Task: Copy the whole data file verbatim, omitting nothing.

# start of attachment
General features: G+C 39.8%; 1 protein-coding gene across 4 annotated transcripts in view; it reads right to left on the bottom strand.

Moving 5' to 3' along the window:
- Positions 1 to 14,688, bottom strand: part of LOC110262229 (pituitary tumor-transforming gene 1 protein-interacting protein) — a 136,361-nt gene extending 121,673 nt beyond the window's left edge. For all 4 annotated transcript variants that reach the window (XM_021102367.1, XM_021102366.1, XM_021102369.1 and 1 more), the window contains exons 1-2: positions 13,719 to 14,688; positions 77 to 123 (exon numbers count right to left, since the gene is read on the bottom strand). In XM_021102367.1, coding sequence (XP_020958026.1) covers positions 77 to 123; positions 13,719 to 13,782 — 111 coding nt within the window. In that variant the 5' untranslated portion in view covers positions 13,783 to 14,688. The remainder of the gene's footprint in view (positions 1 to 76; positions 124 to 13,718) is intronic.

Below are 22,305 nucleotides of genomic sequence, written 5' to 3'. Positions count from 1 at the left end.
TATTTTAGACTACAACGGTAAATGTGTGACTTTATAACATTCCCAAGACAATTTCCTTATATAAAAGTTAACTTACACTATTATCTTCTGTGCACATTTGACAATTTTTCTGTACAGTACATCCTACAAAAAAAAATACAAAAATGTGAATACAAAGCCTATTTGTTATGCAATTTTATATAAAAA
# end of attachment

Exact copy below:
General features: G+C 39.8%; 1 protein-coding gene across 4 annotated transcripts in view; it reads right to left on the bottom strand.

Moving 5' to 3' along the window:
- Positions 1 to 14,688, bottom strand: part of LOC110262229 (pituitary tumor-transforming gene 1 protein-interacting protein) — a 136,361-nt gene extending 121,673 nt beyond the window's left edge. For all 4 annotated transcript variants that reach the window (XM_021102367.1, XM_021102366.1, XM_021102369.1 and 1 more), the window contains exons 1-2: positions 13,719 to 14,688; positions 77 to 123 (exon numbers count right to left, since the gene is read on the bottom strand). In XM_021102367.1, coding sequence (XP_020958026.1) covers positions 77 to 123; positions 13,719 to 13,782 — 111 coding nt within the window. In that variant the 5' untranslated portion in view covers positions 13,783 to 14,688. The remainder of the gene's footprint in view (positions 1 to 76; positions 124 to 13,718) is intronic.

Below are 22,305 nucleotides of genomic sequence, written 5' to 3'. Positions count from 1 at the left end.
TATTTTAGACTACAACGGTAAATGTGTGACTTTATAACATTCCCAAGACAATTTCCTTATATAAAAGTTAACTTACACTATTATCTTCTGTGCACATTTGACAATTTTTCTGTACAGTACATCCTACAAAAAAAAATACAAAAATGTGAATACAAAGCCTATTTGTTATGCAATTTTATATAAAAA